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Statement from John Feinblatt, President of Everytown for Gun Safety on Baton Rouge Law Enforcement Shooting


Everytown and Major Cities Chiefs Research Found that 52 Percent of Law Enforcement Homicides Are Committed by People Likely Prohibited from Having Guns

Everytown Research (And Visuals) on Gun Violence by the Numbers Available Here

NEW YORK – Everytown for Gun Safety president John Feinblatt released the following statement after reports that at least three law enforcement officers were shot and killed, while several others others were shot and injured, this morning in Baton Rouge.

The shooting in Baton Rouge comes just over a week after one of the deadliest mass shootings of law enforcement officers in U.S. history in Dallas, Texas.

STATEMENT FROM JOHN FEINBLATT, PRESIDENT OF EVERYTOWN FOR GUN SAFETY:

“Barely a week after one of the worst shootings of law enforcement officers in U.S. history, officers once again have been gunned down in the line of duty, this time on the streets of Baton Rouge. We grieve with their families and all the people of Baton Rouge. While details about this shooting are still unfolding, we know there has been far too much blood shed in cities across our country. Every single day, men and women are being killed by guns — including those who serve to protect us and those who are simply on our city streets. The most effective way to put an end to the 91 lives that are taken each day by gun violence, along with the hundreds of others who are injured, is to enact stronger, common-sense laws on the state and federal level.”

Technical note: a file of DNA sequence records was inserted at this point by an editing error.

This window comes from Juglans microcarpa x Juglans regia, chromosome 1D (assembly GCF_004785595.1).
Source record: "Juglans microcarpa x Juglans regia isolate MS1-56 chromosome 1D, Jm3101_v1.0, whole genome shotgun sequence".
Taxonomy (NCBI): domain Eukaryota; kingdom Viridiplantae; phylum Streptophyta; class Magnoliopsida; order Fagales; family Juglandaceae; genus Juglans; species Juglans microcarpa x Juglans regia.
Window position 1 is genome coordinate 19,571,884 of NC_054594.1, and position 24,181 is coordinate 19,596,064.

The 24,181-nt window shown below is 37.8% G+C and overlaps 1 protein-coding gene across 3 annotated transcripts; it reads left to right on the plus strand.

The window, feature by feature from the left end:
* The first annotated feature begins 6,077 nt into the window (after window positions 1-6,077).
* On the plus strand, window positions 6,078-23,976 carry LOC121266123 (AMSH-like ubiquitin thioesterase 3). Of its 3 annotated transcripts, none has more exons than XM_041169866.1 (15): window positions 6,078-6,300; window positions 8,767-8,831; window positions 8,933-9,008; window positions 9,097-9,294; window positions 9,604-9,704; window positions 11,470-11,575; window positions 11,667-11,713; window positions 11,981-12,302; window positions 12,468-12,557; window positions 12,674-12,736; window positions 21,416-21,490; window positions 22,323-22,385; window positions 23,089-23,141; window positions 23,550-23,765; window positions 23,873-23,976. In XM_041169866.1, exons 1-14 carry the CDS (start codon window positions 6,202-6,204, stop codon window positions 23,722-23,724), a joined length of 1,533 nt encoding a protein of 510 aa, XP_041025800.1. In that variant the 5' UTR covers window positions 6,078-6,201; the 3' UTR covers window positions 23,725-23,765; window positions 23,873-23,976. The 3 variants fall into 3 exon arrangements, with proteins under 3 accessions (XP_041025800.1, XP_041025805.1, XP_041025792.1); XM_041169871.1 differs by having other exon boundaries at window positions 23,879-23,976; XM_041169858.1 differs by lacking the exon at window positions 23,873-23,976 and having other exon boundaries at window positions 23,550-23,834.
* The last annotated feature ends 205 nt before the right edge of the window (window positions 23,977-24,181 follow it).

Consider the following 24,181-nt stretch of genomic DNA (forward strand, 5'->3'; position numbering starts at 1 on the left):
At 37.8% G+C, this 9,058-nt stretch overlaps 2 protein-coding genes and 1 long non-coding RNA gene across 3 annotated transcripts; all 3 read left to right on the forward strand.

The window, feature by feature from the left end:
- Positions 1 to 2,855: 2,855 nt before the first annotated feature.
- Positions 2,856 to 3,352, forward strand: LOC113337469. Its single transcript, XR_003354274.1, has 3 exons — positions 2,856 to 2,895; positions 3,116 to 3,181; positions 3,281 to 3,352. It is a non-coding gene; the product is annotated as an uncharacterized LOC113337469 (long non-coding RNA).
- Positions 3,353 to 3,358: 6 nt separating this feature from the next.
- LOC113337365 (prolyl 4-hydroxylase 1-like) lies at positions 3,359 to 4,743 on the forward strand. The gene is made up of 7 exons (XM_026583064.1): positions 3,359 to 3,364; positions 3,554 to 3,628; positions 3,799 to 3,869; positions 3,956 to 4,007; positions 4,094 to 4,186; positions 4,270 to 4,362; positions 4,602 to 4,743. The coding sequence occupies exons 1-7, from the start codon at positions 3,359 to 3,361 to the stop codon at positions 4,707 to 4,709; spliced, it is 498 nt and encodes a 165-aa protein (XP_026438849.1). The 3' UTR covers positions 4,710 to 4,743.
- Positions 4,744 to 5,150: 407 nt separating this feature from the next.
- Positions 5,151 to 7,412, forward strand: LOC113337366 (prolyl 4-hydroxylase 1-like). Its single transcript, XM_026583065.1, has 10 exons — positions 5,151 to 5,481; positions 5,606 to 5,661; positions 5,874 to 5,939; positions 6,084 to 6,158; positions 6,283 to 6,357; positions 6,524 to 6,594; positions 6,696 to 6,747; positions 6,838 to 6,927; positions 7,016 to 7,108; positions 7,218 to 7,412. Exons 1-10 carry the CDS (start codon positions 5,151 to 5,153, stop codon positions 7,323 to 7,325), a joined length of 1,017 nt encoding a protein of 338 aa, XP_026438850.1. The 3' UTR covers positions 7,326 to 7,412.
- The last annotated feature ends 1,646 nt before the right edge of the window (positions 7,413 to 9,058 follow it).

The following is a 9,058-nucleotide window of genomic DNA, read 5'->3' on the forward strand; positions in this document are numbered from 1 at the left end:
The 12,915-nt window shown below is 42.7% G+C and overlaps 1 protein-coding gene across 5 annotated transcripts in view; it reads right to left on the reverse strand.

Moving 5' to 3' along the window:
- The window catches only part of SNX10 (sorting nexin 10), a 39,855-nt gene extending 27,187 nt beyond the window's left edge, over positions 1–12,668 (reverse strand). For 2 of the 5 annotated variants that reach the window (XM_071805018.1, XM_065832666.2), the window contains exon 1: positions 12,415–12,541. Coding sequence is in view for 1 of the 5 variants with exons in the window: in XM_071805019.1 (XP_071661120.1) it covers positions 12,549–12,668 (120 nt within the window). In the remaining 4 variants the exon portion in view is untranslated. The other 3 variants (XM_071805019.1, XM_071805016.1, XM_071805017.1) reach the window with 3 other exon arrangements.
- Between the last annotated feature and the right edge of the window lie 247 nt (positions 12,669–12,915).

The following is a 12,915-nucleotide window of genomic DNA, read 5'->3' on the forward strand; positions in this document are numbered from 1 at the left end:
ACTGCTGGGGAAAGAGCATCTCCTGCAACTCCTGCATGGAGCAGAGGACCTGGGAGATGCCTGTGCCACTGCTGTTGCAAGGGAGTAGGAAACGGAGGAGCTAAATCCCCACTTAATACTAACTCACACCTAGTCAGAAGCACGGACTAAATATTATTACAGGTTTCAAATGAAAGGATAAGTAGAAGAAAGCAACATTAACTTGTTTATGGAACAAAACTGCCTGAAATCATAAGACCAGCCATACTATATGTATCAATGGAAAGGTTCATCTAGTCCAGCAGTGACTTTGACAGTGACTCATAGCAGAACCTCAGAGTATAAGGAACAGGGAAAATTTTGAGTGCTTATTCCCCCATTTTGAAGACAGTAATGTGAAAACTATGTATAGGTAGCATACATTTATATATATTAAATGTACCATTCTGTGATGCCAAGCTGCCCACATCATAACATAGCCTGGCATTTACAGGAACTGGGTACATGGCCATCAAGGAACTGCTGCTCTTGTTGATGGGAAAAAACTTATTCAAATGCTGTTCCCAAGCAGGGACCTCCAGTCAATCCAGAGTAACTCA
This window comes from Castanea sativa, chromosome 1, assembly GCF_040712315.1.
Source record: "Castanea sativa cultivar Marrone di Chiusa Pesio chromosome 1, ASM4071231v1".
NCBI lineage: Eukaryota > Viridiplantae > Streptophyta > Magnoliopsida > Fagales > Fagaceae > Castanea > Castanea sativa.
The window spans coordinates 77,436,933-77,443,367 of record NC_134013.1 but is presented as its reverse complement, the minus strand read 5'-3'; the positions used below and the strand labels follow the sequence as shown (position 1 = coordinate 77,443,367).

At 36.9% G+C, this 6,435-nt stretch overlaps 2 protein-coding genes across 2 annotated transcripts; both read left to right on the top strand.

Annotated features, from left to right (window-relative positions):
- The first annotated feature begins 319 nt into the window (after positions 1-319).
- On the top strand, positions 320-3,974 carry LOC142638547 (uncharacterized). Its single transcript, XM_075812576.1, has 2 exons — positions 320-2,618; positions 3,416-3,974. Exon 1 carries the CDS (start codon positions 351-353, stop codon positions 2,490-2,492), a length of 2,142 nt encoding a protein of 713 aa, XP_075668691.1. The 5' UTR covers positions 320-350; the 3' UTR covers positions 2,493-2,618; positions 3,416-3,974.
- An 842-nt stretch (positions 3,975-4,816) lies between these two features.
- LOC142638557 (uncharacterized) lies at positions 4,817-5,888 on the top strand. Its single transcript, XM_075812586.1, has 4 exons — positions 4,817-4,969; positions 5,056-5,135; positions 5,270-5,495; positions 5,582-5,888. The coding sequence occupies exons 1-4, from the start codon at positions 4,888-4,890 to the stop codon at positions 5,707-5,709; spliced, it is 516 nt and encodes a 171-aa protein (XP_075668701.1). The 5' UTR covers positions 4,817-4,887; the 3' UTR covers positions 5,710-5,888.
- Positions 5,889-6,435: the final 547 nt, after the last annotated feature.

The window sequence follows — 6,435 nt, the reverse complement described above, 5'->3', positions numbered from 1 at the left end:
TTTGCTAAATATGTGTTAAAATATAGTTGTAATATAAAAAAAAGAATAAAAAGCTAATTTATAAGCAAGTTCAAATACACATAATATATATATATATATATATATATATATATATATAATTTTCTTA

Last year, Everytown for Gun Safety and the Major Cities Chiefs Association released a report (available here) revealing that 52 percent of incidents in which police officers were shot and killed in the line of duty in 2013 were committed by people likely prohibited from buying or possessing guns. And in states that require background checks for unlicensed sales of handguns, police are 48 percent less likely to be killed with handguns. The analysis was based on the most recently available data from the FBI’s Law Enforcement Officers Killed and Assaulted (LEOKA) database and supplemented with media reports.